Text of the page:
United States Secretary of the Interior Deb Haaland and Assistant Secretary for Insular and International Affairs Carmen G. Cantor visited the US Virgin Islands (USVI) and Puerto Rico to highlight the Department’s efforts to bolster coastal and climate resilience in the US territories, and opportunities to tell a more complete story of America.
Throughout the visit, they met with elected leaders and community partners, visited National Park Service (NPS) and US Fish and Wildlife Service-managed areas, and toured sites that help tell the story of enslaved people in the USVI. The trip highlighted how significant investments from President Biden’s Bipartisan Infrastructure Law and Inflation Reduction Act will help ensure the US territories have the resources they need to withstand the impacts of extreme weather events and the climate crisis.
In St. Thomas, Secretary Haaland, Assistant Secretary Cantor, Governor Albert Bryan (D), and Lt. Governor Tregenza Roach (D) honored our nation’s veterans and military families at a Veterans Day parade and ceremony. Secretary Haaland and Assistant Secretary Cantor toured Fort Christian, a designated US National Historic Landmark, and met with local high school student leaders from the Close-Up Organization and Junior Statesman of America.
In St. John, the Interior leaders visited Lind Point in the Virgin Islands National Park, which is rebuilding several infrastructure projects following the impacts of Hurricanes Irma and Maria. They explored the Annaberg Sugar Plantation, where the NPS is working to integrate the story of the enslaved people who were integral to the history of the site. They hiked through Reef Bay and viewed area wildlife, petroglyphs, and landscapes, where they heard about ongoing efforts to increase soil stabilization, prevent erosion on the park’s beaches, and protect the biodiversity of the island.
In St. Croix, Secretary Haaland and Assistant Secretary Cantor visited The Nature Conservancy (TNC) Coral Innovation Lab to learn about how it is advancing coral science and techniques to help reefs recover on a larger scale. The NPS has invested $1.1 million in a coral restoration partnership with TNC, which has provided support for the first land-based nursery on St. Croix, increasing the opportunity for long-term restoration efforts. This model of collaborative conservation is at the heart of the Biden-Harris administration’s America the Beautiful initiative.
They were joined by FWS staff and scientists at Sandy Point National Wildlife Refuge, to learn about their work to advance sea turtle management and recovery at the refuge. The visit culminated in the incredible experience of releasing newborn turtles who had hatched that morning but had not made it out of their nest. They traveled to the Christiansted National Historical Site where the NPS is educating visitors about the tragic history of the site, which includes public auctions of and brutality against enslaved people. The trip to St. Croix also included site visits to Point Udall and Buck Island Reef National Monument.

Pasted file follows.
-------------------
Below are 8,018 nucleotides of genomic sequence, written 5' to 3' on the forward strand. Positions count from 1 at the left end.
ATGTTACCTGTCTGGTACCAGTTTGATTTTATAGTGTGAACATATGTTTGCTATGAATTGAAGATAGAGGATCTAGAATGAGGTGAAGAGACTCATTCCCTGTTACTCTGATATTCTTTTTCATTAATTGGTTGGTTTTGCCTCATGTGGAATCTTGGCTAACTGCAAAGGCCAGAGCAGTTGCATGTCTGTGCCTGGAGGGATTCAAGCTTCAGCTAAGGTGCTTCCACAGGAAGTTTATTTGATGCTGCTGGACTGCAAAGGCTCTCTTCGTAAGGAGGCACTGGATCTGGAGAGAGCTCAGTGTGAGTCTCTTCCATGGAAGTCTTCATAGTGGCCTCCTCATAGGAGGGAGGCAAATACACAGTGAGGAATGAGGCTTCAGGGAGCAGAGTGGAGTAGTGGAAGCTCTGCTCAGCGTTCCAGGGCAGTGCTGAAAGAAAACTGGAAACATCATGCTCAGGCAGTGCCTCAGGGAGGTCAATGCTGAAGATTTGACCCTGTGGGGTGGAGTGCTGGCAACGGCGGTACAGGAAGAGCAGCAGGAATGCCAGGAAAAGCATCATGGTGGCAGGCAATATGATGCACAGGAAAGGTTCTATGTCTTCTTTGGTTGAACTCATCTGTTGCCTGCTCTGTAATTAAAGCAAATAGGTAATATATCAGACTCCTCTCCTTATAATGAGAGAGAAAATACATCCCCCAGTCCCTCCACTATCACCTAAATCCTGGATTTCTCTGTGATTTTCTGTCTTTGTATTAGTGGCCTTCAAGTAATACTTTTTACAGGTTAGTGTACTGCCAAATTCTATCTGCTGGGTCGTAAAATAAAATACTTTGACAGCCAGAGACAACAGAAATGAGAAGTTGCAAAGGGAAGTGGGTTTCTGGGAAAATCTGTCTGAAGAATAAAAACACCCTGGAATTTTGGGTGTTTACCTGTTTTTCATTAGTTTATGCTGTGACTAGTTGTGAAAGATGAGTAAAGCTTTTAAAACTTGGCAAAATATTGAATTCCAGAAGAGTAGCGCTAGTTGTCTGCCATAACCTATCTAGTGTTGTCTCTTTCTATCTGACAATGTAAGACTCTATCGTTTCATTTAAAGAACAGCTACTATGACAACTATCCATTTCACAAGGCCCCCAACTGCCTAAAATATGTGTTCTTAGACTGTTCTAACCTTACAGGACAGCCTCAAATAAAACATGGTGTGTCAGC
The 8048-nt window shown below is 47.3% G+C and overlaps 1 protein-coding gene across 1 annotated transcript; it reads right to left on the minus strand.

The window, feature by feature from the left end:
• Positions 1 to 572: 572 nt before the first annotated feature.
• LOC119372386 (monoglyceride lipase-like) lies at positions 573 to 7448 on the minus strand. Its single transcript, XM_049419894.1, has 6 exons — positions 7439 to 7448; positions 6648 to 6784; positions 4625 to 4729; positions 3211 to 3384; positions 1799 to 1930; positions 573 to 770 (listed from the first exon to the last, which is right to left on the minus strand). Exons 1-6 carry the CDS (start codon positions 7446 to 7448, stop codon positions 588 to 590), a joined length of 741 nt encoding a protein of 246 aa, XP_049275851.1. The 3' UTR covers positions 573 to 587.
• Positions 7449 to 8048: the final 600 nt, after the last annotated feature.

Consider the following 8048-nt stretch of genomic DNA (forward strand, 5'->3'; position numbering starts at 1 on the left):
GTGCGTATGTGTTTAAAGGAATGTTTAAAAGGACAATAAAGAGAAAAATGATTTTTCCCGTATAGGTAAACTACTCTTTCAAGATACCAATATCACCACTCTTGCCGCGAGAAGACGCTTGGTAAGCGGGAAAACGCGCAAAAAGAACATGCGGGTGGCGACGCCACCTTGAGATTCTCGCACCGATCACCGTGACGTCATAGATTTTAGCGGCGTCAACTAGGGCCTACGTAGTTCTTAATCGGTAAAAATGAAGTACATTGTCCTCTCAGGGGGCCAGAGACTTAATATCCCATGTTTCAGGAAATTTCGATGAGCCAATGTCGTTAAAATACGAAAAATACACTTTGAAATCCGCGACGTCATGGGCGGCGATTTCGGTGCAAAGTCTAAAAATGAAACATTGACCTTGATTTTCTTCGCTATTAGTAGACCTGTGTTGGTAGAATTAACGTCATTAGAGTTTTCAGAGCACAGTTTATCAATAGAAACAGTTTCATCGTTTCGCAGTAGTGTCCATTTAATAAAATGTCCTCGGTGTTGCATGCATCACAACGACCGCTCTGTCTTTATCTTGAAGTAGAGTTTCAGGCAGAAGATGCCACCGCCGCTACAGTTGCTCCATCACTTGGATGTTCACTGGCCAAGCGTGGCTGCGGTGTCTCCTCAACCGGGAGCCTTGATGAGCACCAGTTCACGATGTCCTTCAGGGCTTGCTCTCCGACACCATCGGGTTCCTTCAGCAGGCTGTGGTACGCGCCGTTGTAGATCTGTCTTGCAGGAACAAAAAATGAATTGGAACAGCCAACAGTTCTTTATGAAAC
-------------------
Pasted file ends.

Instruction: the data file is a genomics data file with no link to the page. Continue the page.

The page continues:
The visit highlighted the significant resources that have been directed to USVI through Interior’s Office of Insular Affairs (OIA), including nearly $3 million in Technical and Maintenance Assistance program grants; $3.4 million under the Energizing Insular Communities program; $571,306 in Bipartisan Infrastructure Law funding; and $378,339 under the Coral Reef and Natural Resources Initiative. OIA also provides support to the USVI through the Executive Leadership Development Program and the Island Government Finance Officers Association managed under the Pacific and Virgin Islands Training Initiatives.
Secretary Haaland and Assistant Secretary Cantor then traveled to Puerto Rico, where they met with Governor Pedro Pierluisi (NPP, D) and Resident Commissioner Jenniffer González-Colón (NPP, R) to discuss the Biden-Harris administration’s ongoing support for the island. They visited the San Juan National Historic Site (NHS) and toured the Castillo San Felipe del Morro, where they saw ongoing projects aimed at mitigating coastal erosion and climate impacts on the historic masonry structures of the area. They also visited Castillo San Cristobal, an 18th-century military fortress also part of the NHS, which now captures and uses harvested rainwater to enable the park to be more sustainable, efficient, cost-conscious, and less burdensome to municipal water systems.
The Biden-Harris administration is committed to helping support the island’s economic development and Hurricane Fiona response and recovery efforts through a comprehensive and holistic approach that sets the island on a course for prosperity. Key to this commitment is President Biden’s Bipartisan Infrastructure Law, which is investing millions of dollars in Puerto Rico to bolster resilience against pressing challenges like impacts of climate change and extreme weather events. The Interior Department has also announced that a total of $15 million in funding for climate change technical assistance has been made available under the Inflation Reduction Act for the US territories, to include Puerto Rico.